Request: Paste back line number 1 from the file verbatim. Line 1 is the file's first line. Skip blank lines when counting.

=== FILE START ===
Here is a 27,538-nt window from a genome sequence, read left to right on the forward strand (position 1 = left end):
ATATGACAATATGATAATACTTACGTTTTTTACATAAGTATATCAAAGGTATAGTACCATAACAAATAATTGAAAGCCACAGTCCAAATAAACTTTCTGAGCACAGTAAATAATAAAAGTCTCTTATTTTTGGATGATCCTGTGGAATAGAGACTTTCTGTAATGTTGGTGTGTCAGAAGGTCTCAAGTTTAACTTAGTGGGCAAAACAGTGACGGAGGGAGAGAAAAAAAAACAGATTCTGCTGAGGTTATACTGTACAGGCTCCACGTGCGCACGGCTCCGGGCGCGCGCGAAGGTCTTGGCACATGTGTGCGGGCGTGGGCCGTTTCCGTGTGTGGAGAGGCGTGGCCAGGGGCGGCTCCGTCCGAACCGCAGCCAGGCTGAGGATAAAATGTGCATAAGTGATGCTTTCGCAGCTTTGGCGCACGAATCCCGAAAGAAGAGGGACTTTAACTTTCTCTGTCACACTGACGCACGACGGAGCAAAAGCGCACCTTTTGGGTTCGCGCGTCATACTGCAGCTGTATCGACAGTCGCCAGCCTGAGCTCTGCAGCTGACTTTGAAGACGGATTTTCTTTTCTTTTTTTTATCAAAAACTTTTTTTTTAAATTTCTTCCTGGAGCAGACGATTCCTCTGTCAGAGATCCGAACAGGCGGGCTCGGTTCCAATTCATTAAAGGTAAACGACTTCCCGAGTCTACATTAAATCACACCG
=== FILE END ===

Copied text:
Here is a 27,538-nt window from a genome sequence, read left to right on the forward strand (position 1 = left end):